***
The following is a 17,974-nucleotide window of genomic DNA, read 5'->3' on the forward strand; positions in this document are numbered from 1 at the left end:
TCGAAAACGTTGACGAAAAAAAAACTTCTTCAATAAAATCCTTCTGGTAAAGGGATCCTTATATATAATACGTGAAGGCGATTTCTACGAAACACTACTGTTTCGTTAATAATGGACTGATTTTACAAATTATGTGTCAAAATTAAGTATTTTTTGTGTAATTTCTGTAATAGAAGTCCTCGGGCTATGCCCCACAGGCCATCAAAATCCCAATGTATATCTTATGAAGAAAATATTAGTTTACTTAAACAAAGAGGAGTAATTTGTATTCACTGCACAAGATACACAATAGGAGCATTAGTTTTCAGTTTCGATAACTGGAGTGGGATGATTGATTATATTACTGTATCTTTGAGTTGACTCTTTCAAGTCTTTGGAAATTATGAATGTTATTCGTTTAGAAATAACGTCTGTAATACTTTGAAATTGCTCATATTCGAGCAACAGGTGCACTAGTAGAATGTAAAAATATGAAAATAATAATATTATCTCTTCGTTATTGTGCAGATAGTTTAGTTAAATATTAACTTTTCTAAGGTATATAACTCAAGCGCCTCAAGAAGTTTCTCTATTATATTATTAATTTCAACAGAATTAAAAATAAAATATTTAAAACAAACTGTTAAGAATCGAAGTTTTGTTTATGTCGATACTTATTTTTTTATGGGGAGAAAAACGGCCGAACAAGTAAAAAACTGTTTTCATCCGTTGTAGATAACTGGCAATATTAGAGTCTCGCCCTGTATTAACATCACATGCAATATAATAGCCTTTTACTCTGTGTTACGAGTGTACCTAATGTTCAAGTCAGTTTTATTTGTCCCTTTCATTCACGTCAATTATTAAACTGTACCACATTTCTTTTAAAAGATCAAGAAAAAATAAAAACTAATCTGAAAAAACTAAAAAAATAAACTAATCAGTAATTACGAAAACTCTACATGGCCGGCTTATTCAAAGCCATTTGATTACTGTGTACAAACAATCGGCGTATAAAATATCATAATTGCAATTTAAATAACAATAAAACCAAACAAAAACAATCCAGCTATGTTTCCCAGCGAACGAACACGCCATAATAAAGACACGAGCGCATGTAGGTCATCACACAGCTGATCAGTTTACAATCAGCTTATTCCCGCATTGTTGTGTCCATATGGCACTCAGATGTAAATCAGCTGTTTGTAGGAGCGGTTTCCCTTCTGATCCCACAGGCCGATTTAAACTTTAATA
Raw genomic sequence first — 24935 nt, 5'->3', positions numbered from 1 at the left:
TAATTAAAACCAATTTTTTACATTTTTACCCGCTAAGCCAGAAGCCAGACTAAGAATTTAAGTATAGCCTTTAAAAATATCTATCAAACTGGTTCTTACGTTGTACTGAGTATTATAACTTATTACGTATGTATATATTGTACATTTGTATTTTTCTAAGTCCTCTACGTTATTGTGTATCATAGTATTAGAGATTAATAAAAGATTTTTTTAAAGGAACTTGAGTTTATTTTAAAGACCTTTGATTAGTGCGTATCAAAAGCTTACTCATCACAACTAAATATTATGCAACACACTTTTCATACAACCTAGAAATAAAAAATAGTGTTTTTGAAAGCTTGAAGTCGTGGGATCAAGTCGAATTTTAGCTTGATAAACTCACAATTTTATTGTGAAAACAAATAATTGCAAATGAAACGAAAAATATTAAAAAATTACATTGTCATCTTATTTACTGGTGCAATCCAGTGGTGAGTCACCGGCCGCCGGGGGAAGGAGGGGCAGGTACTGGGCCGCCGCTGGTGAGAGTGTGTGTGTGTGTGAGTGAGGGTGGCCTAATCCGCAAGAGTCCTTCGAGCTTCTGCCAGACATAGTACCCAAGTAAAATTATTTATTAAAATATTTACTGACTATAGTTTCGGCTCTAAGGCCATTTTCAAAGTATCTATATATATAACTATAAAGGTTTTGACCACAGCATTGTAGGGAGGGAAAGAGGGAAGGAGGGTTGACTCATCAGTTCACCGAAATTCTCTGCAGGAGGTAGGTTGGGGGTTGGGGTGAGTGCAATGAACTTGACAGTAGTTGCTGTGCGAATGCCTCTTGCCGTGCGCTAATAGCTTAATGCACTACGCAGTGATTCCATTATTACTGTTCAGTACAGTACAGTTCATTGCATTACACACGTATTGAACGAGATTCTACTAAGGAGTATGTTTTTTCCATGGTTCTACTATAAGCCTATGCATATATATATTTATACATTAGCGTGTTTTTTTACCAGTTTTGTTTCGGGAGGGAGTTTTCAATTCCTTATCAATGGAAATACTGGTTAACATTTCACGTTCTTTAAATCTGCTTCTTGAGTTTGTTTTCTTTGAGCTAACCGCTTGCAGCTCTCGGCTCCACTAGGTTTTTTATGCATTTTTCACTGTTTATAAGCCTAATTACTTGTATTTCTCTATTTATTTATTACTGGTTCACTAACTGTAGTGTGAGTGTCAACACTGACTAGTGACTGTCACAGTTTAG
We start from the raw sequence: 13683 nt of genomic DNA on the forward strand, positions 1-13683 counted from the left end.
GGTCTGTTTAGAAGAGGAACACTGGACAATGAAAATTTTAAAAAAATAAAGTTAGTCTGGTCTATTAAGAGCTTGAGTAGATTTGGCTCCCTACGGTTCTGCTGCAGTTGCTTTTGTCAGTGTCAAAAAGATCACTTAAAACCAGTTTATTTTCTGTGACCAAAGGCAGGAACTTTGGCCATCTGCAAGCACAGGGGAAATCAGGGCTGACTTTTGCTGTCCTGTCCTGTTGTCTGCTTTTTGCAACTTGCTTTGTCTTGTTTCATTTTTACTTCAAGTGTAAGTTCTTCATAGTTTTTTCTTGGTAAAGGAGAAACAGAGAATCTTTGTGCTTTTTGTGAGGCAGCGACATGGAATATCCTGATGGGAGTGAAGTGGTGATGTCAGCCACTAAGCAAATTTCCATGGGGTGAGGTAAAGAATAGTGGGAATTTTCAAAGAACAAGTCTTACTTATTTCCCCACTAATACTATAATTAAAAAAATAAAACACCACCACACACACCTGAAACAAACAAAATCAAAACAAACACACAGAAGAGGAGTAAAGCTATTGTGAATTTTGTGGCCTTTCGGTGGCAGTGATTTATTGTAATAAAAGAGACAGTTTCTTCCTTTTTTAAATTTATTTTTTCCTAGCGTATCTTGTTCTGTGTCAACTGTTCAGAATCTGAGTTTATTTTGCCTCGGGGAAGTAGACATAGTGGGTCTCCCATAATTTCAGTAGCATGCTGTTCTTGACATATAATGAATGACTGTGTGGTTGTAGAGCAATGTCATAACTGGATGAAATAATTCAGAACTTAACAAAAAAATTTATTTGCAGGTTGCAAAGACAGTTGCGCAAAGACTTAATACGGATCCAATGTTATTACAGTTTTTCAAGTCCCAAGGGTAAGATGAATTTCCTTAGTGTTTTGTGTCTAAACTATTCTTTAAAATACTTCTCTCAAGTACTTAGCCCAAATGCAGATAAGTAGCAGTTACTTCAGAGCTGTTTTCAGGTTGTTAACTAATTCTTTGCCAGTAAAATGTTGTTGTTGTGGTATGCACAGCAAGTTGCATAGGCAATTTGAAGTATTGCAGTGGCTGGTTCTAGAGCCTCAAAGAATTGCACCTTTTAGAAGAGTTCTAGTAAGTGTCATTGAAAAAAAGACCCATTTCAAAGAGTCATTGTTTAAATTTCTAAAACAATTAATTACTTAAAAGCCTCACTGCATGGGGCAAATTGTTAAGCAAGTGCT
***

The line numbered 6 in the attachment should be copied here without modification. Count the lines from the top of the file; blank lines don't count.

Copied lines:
GGTCTGTTTAGAAGAGGAACACTGGACAATGAAAATTTTAAAAAAATAAAGTTAGTCTGGTCTATTAAGAGCTTGAGTAGATTTGGCTCCCTACGGTTCTGCTGCAGTTGCTTTTGTCAGTGTCAAAAAGATCACTTAAAACCAGTTTATTTTCTGTGACCAAAGGCAGGAACTTTGGCCATCTGCAAGCACAGGGGAAATCAGGGCTGACTTTTGCTGTCCTGTCCTGTTGTCTGCTTTTTGCAACTTGCTTTGTCTTGTTTCATTTTTACTTCAAGTGTAAGTTCTTCATAGTTTTTTCTTGGTAAAGGAGAAACAGAGAATCTTTGTGCTTTTTGTGAGGCAGCGACATGGAATATCCTGATGGGAGTGAAGTGGTGATGTCAGCCACTAAGCAAATTTCCATGGGGTGAGGTAAAGAATAGTGGGAATTTTCAAAGAACAAGTCTTACTTATTTCCCCACTAATACTATAATTAAAAAAATAAAACACCACCACACACACCTGAAACAAACAAAATCAAAACAAACACACAGAAGAGGAGTAAAGCTATTGTGAATTTTGTGGCCTTTCGGTGGCAGTGATTTATTGTAATAAAAGAGACAGTTTCTTCCTTTTTTAAATTTATTTTTTCCTAGCGTATCTTGTTCTGTGTCAACTGTTCAGAATCTGAGTTTATTTTGCCTCGGGGAAGTAGACATAGTGGGTCTCCCATAATTTCAGTAGCATGCTGTTCTTGACATATAATGAATGACTGTGTGGTTGTAGAGCAATGTCATAACTGGATGAAATAATTCAGAACTTAACAAAAAAATTTATTTGCAGGTTGCAAAGACAGTTGCGCAAAGACTTAATACGGATCCAATGTTATTACAGTTTTTCAAGTCCCAAGGGTAAGATGAATTTCCTTAGTGTTTTGTGTCTAAACTATTCTTTAAAATACTTCTCTCAAGTACTTAGCCCAAATGCAGATAAGTAGCAGTTACTTCAGAGCTGTTTTCAGGTTGTTAACTAATTCTTTGCCAGTAAAATGTTGTTGTTGTGGTATGCACAGCAAGTTGCATAGGCAATTTGAAGTATTGCAGTGGCTGGTTCTAGAGCCTCAAAGAATTGCACCTTTTAGAAGAGTTCTAGTAAGTGTCATTGAAAAAAAGACCCATTTCAAAGAGTCATTGTTTAAATTTCTAAAACAATTAATTACTTAAAAGCCTCACTGCATGGGGCAAATTGTTAAGCAAGTGCT